The last couple of weeks have been quite busy for those closely following the Turkish-Israeli normalization process. The two countries seem to agree on shifting the gears in terms of economic cooperation and cultural exchange to lay a stronger foundation for bilateral ties.
On May 15-17, a Turkish delegation of 120 entrepreneurs and executives – the largest delegation to visit Israel
in the history of bilateral relations – went to Israel
where they met counterparts and explored new investment opportunities.
On May 23, there was a panel, jointly organized by the Istanbul Chamber of Industry and the Consulate General of Israel
in Istanbul, on “Israel’s experience in Developing Technologies and Opportunities for Cooperation,” in which Turkish and Israeli experts, entrepreneurs and academics brainstormed about the key elements of successful innovation.
On the same day, another seminar, “Idea2Market,” took place at the Union of Chambers and Commodity Exchanges of Turkey (TOBB) in Ankara, with Turkish business groups and the Israeli Embassy again organizing proceedings. The seminar focused on encouraging entrepreneurship and generating cooperation among industry, government and academia.
Taken together, these initiatives manifest a willingness to diversify relations, which have by and large been the preserve of political and military elites until today.
After a long and grueling process, Turkey and Israel
signed a reconciliation deal in June 2016, ending a six-year rift.
Slow-moving normalization has gained momentum since February. Turkish Foreign Minister Mevlüt Çavuşoğlu met Israeli Foreign Ministry Director-General Yuval Rotem in Ankara
where they established a road map for normalization and, at the same time, restarted bilateral economic dialogue after six years of rupture.
Upon the recent visit of the Turkish delegation, Turkish Exporters’ Assembly Chairman Mehmet Büyükekşi said they wanted to increase trade volume from $3.9 billion to $10 billion.
In fact, trade between Turkey and Israel
continued to thrive even when relations took a nosedive. Israeli-Turkish trade grew by 19 percent between 2009 and 2015, while the volume of trade reached $5.44 billion in 2014.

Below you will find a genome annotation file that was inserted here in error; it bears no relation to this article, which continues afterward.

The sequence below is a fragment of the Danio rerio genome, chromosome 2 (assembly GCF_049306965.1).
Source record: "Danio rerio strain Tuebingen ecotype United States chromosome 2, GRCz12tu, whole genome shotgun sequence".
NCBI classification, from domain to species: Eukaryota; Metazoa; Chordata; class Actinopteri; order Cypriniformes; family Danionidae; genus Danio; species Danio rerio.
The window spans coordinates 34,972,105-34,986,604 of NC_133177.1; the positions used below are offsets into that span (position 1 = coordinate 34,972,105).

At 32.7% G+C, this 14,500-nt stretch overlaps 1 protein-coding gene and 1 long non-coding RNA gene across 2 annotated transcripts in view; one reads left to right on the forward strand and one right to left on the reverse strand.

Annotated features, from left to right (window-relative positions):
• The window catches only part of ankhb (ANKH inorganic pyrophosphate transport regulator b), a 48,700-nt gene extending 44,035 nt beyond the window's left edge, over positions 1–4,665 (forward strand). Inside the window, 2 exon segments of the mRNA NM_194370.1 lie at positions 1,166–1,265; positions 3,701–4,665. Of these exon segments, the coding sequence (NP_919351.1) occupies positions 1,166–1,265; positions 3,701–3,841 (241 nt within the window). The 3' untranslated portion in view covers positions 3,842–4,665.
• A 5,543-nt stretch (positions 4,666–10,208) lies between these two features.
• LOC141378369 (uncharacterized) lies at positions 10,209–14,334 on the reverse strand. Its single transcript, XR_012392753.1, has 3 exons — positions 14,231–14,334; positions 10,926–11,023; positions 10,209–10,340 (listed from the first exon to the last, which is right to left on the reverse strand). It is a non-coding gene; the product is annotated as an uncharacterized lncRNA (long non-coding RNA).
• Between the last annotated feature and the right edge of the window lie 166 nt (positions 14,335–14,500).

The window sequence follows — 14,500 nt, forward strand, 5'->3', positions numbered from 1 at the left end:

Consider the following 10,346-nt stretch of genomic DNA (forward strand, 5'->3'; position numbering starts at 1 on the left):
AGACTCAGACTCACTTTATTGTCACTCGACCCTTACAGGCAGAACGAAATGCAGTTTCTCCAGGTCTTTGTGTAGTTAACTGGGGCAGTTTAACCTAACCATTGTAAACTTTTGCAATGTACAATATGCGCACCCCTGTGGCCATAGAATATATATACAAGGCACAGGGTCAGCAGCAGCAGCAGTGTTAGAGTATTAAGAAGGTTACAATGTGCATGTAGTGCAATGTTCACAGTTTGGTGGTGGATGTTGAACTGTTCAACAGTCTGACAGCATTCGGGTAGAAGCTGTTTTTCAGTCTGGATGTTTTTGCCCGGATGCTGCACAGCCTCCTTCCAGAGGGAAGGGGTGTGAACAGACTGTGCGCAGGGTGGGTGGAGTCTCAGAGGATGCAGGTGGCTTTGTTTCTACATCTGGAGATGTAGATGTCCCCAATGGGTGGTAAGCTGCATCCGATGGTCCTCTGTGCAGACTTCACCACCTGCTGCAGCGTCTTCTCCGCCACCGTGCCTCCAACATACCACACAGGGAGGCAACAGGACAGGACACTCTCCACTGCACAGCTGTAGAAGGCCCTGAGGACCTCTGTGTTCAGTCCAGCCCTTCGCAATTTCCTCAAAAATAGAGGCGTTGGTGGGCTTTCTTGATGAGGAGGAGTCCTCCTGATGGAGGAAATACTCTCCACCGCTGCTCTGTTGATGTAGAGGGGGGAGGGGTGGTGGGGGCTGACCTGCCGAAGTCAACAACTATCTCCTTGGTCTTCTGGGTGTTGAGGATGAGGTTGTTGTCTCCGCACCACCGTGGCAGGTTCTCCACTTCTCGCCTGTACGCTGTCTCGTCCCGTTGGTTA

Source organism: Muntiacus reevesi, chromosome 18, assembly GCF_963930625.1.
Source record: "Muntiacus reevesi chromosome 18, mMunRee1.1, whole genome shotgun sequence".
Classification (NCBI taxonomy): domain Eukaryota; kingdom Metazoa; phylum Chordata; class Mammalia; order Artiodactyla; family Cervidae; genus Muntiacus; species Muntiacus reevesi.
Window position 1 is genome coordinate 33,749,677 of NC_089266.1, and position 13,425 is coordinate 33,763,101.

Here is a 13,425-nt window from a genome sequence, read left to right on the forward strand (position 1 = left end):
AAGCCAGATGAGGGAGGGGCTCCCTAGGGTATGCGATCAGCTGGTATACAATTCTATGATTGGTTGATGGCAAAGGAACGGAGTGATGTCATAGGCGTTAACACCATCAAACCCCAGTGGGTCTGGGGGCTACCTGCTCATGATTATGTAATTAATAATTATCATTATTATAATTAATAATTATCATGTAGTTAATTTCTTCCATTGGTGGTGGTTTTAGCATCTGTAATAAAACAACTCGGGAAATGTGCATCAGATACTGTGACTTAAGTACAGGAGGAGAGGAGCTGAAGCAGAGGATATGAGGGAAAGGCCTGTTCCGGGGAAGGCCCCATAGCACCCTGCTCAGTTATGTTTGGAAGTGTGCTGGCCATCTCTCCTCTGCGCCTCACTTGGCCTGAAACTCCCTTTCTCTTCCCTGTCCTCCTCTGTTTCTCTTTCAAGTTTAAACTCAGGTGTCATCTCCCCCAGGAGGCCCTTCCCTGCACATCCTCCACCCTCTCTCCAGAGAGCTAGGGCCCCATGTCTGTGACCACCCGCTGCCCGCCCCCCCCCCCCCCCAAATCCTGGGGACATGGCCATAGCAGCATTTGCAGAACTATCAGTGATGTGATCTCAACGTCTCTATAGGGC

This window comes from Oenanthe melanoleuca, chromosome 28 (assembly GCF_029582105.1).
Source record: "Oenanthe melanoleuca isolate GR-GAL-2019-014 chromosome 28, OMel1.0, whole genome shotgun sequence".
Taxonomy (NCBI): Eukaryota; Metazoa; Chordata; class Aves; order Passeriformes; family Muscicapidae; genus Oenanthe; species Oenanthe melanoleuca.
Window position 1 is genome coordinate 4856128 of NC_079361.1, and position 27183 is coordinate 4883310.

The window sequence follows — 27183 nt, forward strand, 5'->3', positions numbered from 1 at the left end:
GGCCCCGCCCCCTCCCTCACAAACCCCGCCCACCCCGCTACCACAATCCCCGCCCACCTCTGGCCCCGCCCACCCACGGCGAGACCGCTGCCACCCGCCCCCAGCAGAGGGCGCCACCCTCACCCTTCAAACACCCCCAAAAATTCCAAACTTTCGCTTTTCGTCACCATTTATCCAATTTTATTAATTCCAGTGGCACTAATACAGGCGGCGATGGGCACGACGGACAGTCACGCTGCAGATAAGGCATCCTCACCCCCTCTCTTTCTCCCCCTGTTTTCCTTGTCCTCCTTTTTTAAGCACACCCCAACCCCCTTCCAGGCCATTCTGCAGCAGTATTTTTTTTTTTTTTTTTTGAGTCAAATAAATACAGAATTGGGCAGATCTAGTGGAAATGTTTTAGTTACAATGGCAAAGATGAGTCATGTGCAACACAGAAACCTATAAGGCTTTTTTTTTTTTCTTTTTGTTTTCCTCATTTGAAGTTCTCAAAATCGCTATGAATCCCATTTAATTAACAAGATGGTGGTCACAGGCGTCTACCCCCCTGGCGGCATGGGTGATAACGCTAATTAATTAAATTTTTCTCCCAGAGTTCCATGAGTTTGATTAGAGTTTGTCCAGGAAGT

So what was so significant about this visit then?
“Political tensions might not have disrupted economic and trade relations between Turkey and Israel. Yet, it could have been much better if no political crisis had occurred between the two countries. We have a potential yet to be fulfilled,” says Menashe Carmon, chairman of the Israeli-Turkish Business Council. “While trade in the private sector soared between 2009 and 2015, there have been no new investments.”
Carmon asserts that joint ventures are more meaningful indicators than the numbers of bilateral trade to assess the strength and stability of economic cooperation between two countries. In this respect, Carmon considers this visit to mark the beginning of a strong era in the field of economic relations.
“It is not a mere visit. This visit should be considered as a statement which signifies the willingness of both countries to improve economic ties by engaging in joint ventures. The end results of these fruitful meetings remain to be seen in the following months,” Carmon says.
Büyükekşi shares Carmon’s point of view: “We believe that we have a huge potential together and we also believe international relations are optimized by means of business … We need to change the perception of Israeli and Turkish citizens toward one another, and we can do this by maximizing the frequency of meetings.”
Insulating economic relations from political disputes has long been an issue for both sides.
From a liberal perspective, increasing the level of interdependence between the two countries reduces the chance of engaging in conflicts or, at the very least, decreases damage from political disputes.
In this context, bringing the two countries closer through win-win economic investments and energy deals while increasing cultural exchange through tourism and academic projects could be the magic formula we have been seeking to strengthen bilateral ties against possible political tensions.
On May 10, at Israel’s Independence Day reception, Israeli Consul General Shai Cohen said they would grant three-year multiple entry visas to Turkish business leaders.
Both Turkish and Israeli officials are optimistic about concluding an agreement this summer on building a gas pipeline to carry Israeli natural gas to Turkey.
And on May 26-27, the Turkish-Israeli Civil Society Forum, an initiative of the Friedrich Naumann Foundation, will hold a conference and workshop in Istanbul on facilitating cooperation between each country’s civil societies.
What can one say other than “Knock on wood!” So far, so good for the normalization process…